Benson describes the world of fashion as well as the academic world; later in the book he talks of several of the "great ladies" of the era, and of the parties at which they would preside. Many of their guests were notable in their own right: "Oscar Wilde came drifting largely along, and caught sight of some new arrival. 'Oh, I'm so glad you've come,' he said. 'There are a hundred things I want not to say to you.'"
Oscar features more prominently in a later chapter in which Benson discusses his life, works, and the infamous trial; it's interesting to see the viewpoint of a contemporary of Wilde's who had no bone to pick with either side, and though Benson doesn't entirely admire Wilde - at one point he says that his plays "have aged rapidly and become out of date, their wit to us seems tight-roped and acrobatic, and now no one in England will listen to them," and theorizes that had it not been for the trial Wilde's work would not have survived at all - he does conclude with "...of the number of his real friends, who knew what lay below his follies and his vices, there was none who failed to stand by him. There is much to be said for judging a man by his friends."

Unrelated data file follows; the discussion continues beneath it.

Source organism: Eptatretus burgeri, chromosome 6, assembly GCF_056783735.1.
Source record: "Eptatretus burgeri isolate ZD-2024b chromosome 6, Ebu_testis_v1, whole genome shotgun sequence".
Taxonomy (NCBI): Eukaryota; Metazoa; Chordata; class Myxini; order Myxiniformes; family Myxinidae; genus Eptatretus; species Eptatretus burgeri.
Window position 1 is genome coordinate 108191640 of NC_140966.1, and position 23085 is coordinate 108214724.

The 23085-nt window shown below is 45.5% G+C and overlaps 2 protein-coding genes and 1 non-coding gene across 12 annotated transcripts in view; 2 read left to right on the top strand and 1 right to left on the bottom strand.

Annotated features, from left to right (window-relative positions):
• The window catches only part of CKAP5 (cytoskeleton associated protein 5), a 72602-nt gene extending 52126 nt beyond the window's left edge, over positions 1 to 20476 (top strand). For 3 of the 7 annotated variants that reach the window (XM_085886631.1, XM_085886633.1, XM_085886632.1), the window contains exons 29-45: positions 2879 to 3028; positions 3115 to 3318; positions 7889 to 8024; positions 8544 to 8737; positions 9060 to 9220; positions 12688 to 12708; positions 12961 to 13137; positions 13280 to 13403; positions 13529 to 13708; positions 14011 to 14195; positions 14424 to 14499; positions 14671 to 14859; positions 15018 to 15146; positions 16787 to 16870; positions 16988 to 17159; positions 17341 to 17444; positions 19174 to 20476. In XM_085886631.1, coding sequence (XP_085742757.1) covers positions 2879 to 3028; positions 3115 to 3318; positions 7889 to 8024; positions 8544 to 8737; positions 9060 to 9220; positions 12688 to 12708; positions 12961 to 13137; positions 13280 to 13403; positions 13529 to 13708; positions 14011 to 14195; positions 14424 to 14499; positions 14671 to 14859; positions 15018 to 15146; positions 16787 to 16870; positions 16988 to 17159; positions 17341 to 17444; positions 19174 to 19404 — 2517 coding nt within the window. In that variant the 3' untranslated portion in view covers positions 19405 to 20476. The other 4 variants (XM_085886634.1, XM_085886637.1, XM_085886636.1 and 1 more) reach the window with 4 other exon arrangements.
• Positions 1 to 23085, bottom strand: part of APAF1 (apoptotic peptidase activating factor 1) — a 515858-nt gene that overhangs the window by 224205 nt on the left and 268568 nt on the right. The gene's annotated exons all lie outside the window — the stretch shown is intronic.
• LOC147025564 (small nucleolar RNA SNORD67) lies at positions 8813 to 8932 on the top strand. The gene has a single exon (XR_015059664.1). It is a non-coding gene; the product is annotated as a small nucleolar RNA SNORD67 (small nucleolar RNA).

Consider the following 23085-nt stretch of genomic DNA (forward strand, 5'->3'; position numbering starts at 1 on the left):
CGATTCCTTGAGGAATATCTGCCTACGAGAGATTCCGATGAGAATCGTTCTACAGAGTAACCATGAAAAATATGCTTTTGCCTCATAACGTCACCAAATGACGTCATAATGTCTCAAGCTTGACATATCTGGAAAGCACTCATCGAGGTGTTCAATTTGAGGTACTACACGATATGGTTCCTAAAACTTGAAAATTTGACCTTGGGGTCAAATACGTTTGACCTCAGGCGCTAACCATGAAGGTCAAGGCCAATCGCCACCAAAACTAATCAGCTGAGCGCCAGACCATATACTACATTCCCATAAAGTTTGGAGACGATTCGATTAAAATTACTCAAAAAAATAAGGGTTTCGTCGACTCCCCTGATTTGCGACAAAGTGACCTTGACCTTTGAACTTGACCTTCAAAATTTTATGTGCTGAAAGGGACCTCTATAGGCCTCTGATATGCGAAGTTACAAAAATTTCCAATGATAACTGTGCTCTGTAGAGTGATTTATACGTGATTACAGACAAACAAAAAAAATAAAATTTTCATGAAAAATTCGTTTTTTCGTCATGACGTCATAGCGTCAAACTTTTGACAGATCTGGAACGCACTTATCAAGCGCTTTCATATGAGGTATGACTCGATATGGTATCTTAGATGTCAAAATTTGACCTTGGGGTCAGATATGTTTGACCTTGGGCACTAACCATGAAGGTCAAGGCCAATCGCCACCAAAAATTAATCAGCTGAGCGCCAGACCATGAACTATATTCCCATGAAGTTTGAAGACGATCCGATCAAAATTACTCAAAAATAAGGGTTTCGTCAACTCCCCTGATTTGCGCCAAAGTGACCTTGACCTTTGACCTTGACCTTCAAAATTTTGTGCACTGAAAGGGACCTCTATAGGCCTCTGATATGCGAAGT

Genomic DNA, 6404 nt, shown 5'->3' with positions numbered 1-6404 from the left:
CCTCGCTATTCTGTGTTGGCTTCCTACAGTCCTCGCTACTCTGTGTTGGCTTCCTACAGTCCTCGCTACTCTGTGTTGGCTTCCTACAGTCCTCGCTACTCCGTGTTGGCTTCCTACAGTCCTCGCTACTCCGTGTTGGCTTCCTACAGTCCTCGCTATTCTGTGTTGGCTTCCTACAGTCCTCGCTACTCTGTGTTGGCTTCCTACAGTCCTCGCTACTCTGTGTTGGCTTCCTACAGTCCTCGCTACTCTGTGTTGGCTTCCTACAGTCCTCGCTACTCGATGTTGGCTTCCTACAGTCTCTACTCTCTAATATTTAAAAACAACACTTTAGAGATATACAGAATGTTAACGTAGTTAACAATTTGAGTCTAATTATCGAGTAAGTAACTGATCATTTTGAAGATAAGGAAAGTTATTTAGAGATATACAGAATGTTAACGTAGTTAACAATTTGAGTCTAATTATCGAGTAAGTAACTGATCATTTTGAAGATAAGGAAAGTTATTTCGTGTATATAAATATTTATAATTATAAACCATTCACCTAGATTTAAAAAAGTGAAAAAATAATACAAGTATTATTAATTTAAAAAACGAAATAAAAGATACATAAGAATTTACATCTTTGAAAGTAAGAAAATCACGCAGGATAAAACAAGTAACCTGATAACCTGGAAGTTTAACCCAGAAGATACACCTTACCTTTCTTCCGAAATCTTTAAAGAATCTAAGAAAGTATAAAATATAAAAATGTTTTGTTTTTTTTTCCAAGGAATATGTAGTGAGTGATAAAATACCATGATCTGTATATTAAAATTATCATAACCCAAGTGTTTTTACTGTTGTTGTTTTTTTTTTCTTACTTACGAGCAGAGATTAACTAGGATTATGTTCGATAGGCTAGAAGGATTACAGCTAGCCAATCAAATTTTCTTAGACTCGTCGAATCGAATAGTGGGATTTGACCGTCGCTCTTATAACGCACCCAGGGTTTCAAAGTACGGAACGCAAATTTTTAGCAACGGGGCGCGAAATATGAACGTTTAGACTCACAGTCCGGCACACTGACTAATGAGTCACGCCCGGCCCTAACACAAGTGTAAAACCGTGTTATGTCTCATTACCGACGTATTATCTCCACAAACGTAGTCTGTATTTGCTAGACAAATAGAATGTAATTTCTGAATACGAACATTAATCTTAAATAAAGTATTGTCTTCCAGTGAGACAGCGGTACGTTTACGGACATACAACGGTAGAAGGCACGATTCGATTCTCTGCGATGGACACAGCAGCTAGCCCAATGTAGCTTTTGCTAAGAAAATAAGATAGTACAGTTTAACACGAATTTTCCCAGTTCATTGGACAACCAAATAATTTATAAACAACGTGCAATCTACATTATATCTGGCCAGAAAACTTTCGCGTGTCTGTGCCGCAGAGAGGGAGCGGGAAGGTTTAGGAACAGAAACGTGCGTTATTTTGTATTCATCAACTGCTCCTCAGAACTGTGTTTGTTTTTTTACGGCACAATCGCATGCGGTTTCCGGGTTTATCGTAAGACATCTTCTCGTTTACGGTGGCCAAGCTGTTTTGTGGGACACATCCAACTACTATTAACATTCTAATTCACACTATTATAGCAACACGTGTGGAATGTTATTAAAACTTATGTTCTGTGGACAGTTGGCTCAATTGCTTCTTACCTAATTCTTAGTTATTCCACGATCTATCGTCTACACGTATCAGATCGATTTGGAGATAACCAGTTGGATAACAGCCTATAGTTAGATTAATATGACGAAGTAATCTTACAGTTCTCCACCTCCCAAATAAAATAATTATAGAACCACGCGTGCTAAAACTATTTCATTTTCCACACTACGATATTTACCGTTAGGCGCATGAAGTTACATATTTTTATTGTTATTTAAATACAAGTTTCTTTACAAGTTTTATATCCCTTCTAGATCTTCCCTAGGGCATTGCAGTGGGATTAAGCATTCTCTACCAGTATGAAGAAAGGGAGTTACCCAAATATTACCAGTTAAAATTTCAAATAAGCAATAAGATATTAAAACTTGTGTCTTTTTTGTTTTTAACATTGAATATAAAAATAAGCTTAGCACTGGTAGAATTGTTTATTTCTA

Other chapters deal with artists, poets, writers, politicians - often all at once. I found it especially charming when Benson would be chatting about various authors' works and then toss in a line about "I was staying with him [Henry James] once at Lamb House in Rye..." - he got a lot of his information about these people from very close at hand!
The book begins with a reminiscence, and ends with a chilling news item about an assassination; at the time it means nothing to Benson and his friends: "'Serajevo?' I asked. 'Oh, yes, I remember. Bosnia is it? I'm nearly as ignorant as I was before.' That was all: we did not allude to it again." But then "early in August the shirt of fire in which Europe was to burn for four years, was ready for the wearing, and the old order of secure prosperity, of which I have been speaking, smouldered into ash, and England will know it no more."
Gossipy, informative, and often very funny; recommended!
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...and back to GoryDetails [NH].
The book's on its way to sqdancer in Canada. Hope you enjoy it!
I enjoyed the book and Gory's very thorough (as usual) journal entry. Thanks for sharing.
The book was mailed on Thursday, October 6th via Air Mail.
Thanks for sharing your book!
Peace and Happy Bookcrossing!
Reserved for the next reader.
WILD RELEASE NOTES:
WILD RELEASE NOTES:
I decided it was time to let this book move on, and left it in the Little Free Library, after a lovely dinner with a friend at nearby Tuscan Kitchen's outdoor seating (get the duck!). Hope the finder enjoys the book!
[See other recent releases in NH here.]
*** Released for the 20/20 Vision challenge. ***